Finally we approach the first people we visit on this trip, the Muila. Last Places protocol is that guide and visitors first meet the soba, the tribal leader. In this case it is Tchilume. He shakes Ozio’s hand firmly. His community consists of about 6,000 people in a radius of 20 to 30 kilometers. The village has wooden and mud huts and a courtyard where people gather and women prepare food.
The Muila receive us warmly. It is only the fourth time that they have received Western travelers in their village. Some children are scared of our strange skin color and light hair. “Okamene?” (How are you?) asks Ozio, and in unison the enthusiastic response is, “Tchu,” which means “I’m fine.” The women laugh exuberantly when we try to speak their language. Pigs, ducks and chickens with chicks scratch in the yard. Dogs lie stretched out in the sand, while mothers with babies on their backs grind flour with large mortars. Men are often employed elsewhere. This village image applies to all tribes we visit.
Clay dyed hair
Muila women are recognizable by their clay-dyed hair and the huge colorful beaded necklaces, bracelets and anklets they wear. The bare upper bodies and the typical hairstyles are characteristic of a specific tribe. It’s all about beauty. Once a month, the Muila replaces the clay in the hair, which is red or yellowish in color, with a new layer. This is done by making a mixture of pieces of bark and sap from trees, mixed with sand and butter, which produces a clay-like substance. With a mirror they bring the hair into the desired model in a few hours.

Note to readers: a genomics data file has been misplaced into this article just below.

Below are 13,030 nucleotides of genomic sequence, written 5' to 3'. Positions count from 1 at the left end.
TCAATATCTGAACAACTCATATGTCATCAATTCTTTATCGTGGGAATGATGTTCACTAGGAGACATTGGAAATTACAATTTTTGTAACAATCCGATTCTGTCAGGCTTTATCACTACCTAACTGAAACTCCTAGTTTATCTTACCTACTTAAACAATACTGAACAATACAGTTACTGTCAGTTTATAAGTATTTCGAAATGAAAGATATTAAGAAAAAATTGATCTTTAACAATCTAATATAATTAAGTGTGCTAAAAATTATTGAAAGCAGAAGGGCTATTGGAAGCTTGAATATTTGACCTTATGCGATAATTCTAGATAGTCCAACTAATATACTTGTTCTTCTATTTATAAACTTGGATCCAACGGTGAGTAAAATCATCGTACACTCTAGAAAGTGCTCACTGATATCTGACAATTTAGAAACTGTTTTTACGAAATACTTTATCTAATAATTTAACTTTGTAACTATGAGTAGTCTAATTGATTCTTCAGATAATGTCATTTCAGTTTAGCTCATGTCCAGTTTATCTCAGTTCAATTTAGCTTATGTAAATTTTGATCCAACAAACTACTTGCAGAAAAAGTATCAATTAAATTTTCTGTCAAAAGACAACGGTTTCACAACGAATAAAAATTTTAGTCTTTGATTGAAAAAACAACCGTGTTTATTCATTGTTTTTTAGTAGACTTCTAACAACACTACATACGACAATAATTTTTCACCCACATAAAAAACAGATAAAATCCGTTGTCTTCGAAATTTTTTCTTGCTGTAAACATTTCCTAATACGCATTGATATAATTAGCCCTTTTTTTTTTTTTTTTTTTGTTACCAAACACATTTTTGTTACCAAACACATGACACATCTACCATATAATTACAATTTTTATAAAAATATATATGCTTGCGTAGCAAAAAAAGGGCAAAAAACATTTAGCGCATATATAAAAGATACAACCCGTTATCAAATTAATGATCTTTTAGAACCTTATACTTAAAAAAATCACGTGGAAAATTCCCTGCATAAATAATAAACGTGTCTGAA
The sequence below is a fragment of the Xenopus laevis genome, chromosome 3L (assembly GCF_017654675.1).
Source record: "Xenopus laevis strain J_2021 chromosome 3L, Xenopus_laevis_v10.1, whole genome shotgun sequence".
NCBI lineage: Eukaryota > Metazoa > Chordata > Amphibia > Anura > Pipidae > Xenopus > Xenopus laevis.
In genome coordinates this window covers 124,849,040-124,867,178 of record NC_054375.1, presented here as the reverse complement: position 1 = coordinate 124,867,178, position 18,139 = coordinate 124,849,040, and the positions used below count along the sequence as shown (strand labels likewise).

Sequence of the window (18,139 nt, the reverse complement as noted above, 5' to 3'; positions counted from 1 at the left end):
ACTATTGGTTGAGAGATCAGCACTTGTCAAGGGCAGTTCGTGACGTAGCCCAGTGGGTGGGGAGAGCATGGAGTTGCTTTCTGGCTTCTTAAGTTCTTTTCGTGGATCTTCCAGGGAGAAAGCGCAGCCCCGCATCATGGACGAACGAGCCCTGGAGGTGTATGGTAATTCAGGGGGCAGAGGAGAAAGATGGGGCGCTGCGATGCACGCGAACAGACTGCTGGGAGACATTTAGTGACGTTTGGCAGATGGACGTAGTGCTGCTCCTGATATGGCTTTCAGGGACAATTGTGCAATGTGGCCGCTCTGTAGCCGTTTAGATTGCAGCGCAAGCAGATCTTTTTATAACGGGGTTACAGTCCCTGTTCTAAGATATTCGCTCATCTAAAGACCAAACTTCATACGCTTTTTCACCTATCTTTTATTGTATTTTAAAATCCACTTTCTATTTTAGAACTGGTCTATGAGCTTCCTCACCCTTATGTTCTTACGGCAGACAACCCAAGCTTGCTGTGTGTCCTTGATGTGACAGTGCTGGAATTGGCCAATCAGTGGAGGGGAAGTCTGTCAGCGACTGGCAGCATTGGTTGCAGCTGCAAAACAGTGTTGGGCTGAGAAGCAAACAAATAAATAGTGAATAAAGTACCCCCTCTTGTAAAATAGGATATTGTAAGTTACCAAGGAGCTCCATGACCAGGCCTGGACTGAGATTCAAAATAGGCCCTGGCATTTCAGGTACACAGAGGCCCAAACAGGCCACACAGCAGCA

They buy the beads at a local market. The specific hairstyle and embellishment of necklaces and accessories are done to emphasize the feminine beauty. “The younger generation is less likely to adopt the old traditions because they find the chains too heavy,” explains Ozio. A number of ladies regret that their culture is diminishing because of this, but it should be a free choice. Usually around the age of fifteen, the girls still tack and undergo the so-called Fico ritual. ->>
A Fico ritual symbolizes a rite of passage. The development of the breasts shows whether a girl is ready for marriage. That is usually around the age of sixteen. Tribes each celebrate this in their own way with an official ceremony and a three-day celebration of dancing, singing and drumming, with the hair style being the focus. Ficos are characteristic of Angolan peoples. The hairstyle shows what status a woman has. Is she ready to get married, is she married or is she a widow.